Nokia's Lumia 920 Propels Windows to 3rd Place in Smartphone Wars

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Kantar Worldpanel released their latest mobile market share report for the three month period ending February 2013. Digging into the data reveals a few notable trends; Windows is winning the battle for third place in the smartphone industry, Android is cutting into iOS's market share domestically, and Apple (NASDAQ: AAPL) is making big gains in China.

Microsoft is winning the battle for third place

Microsoft's (NASDAQ: MSFT) Windows market share cracked 4% in February on strong results from Nokia's (NYSE: NOK) Lumia 920 handset. Kantar reported sales have been driven by customer appeal rather than promotions which is a big support for margins. 

Notably, the Windows 8 platform has gained a foothold in other markets during the past year. In Britain Microsoft's market share more than doubled to 6.7%; in Australia Windows' market share increased 1.7 points to 3.4%; and most incredibly in Italy the company's market share has gained 7.7 points to 13.1%. 

The fastest growing space in the smartphone market is occurring a the mid-price point where Nokia is well-positioned. The company has aggressively priced its offerings with the Nokia Lumia 520 and Lumia 620 selling for an unsubsidized price of $180 and $249 respectively. The company's smartphone offerings are also finding success in emerging markets. Nokia Windows devices are out-shipping the iPhone in several important countries including India and Russia. 

No apparent signs of a turnaround at Blackberry (NASDAQ: BBRY). The company launched its new Z10 device in the U.K. in January. However, Blackberry's British market share declined 0.7 points last month to 5.1%. There doesn't appear to be any pent-up demand for new smart phone devices after the recent release of Apple's iPhone 5 and the Samsung Galaxy.

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So based on the above graphic, I guess we can declare Microsoft has taken third place in the smartphone wars.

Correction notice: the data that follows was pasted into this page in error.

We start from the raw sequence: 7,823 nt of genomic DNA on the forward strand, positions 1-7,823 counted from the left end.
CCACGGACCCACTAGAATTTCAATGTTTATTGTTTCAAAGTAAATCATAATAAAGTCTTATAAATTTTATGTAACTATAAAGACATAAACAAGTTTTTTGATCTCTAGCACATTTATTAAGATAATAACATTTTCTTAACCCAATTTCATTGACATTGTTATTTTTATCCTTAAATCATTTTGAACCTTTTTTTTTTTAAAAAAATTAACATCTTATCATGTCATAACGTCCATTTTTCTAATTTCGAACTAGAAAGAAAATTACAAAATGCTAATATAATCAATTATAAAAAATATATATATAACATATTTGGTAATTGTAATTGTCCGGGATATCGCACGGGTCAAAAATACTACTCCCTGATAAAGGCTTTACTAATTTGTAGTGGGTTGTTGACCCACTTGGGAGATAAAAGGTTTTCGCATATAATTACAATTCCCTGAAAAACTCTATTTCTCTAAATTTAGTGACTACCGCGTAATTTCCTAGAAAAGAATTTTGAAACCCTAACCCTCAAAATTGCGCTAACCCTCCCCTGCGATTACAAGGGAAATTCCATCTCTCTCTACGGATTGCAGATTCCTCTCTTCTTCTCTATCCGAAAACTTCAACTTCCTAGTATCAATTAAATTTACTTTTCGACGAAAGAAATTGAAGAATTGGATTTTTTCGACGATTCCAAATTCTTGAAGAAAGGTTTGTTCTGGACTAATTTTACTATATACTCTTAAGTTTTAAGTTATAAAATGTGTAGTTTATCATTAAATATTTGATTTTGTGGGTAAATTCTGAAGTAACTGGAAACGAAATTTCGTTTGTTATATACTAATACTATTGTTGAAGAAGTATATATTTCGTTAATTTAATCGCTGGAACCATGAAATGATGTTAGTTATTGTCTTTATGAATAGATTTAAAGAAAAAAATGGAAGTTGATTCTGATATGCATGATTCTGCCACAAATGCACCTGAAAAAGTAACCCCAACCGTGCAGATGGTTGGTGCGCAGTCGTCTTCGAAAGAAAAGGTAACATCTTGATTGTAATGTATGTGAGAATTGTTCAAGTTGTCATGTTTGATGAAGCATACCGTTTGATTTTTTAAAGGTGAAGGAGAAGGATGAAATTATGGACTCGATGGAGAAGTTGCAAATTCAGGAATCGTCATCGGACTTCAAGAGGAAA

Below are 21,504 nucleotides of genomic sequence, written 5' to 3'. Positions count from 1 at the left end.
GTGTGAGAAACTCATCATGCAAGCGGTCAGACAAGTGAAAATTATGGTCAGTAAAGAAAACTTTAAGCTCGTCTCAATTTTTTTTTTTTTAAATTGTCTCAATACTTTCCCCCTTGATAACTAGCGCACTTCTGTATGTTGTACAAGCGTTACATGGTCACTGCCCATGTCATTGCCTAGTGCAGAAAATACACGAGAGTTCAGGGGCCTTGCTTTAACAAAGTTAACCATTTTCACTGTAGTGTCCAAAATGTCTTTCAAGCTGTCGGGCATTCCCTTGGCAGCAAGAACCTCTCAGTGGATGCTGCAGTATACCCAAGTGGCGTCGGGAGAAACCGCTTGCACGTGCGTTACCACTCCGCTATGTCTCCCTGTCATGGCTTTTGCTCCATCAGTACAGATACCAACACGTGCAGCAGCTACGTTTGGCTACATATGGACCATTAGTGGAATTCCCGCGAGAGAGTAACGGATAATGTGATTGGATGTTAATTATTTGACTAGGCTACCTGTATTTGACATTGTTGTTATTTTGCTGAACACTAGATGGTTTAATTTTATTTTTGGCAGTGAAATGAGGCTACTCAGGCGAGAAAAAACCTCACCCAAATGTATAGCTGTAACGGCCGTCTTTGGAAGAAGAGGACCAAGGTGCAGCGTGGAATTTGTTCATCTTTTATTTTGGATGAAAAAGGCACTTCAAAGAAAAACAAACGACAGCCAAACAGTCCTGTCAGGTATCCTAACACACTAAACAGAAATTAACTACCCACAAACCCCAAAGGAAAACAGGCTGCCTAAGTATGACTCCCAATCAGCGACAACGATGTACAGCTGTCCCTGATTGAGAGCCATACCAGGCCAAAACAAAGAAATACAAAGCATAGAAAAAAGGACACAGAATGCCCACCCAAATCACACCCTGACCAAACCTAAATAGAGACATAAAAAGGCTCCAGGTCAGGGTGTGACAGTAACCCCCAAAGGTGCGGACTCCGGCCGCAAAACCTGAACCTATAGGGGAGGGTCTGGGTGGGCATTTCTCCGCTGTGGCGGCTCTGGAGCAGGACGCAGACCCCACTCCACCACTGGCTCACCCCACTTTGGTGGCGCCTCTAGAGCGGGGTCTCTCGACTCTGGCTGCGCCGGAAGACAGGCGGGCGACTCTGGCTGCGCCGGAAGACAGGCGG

Er...not so fast. The race for the bronze medal is still too early to call. 

First, this report only includes one month of BlackBerry's latest Z10 handset launch in the U.K. and misses most of the product launch in the U.S. Second, BlackBerry consumers may be holding off their purchase until the Q10 device comes out in April or May. We won't be able to call a winner until September.

Android continues to dominate domestically

Google's (NASDAQ: GOOG) Android operating system continues to strengthen its position in the marketplace and now accounts for over half of all sales in the United States. Android U.S. market share increased 1.8 points in February and 5.8 points year-over-year. 

Apple's iOS accounted for 43.5% of sales in February, down 2.4 points for the month. Apple's market share has declined 3.5 points over the previous year.

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Apple appears to be getting squeezed from Android at two price points. At the high-end, customers are flocking to the Samsung Galaxy. At the low-end, Android's budget offerings, such as those offered by Huawei, are making gains

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Apple and Google gaining overseas

But both companies are making gains internationally. Over the past year Android posted a 10 point improvement in Britain and now accounts for 58.3% of sales. In Germany, Android posted a 12 point gain boasting 71% market share. 

Apple has posted strong growth in China. Sales of the iPhone 5 pushed Apple's market share up 6.6 points over the past four months to 25.8% of sales. This has come mostly at the expense of Symbian and Windows.

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Of course, this data doesn't include the fallout from Apple's recent problems in the country. China Central Television has alleged that Apple's warranty policies differed in China in relation to other countries. Citigroup analyst Glen Yeung estimates this public relations issue could cost Apple $13 billion in sales. No doubt investors will be watching next month's sales data closely. 

Who's best positioned going forward? 

Over half U.S. mobile subscribers own a smartphone. New customers will be less tech savvy and more price sensitive compared to early adopters.

This means smartphone growth is going to occur at the mid-tier price point and emerging markets where platforms like Android and Nokia have a big advantage. Google can sell hardware at or below cost because the company expects to profit from mobile searches and advertising. Nokia is also well positioned in emerging markets where they have well established distribution channels.

In contrast both Apple and Blackberry are chasing the high-end of the market at a time when this segment is showing signs of saturation. Apple could rectify this by introducing a low-cost iPhone. Such a move would result in higher unit sales but hurt margins and likely result in flat revenues. 

Robert Baillieul has no position in any stocks mentioned. The Motley Fool recommends Apple and Google. The Motley Fool owns shares of Apple, Google, and Microsoft. Try any of our Foolish newsletter services free for 30 days. We Fools may not all hold the same opinions, but we all believe that considering a diverse range of insights makes us better investors. The Motley Fool has a disclosure policy. Is this post wrong? Click here. Think you can do better? Join us and write your own!

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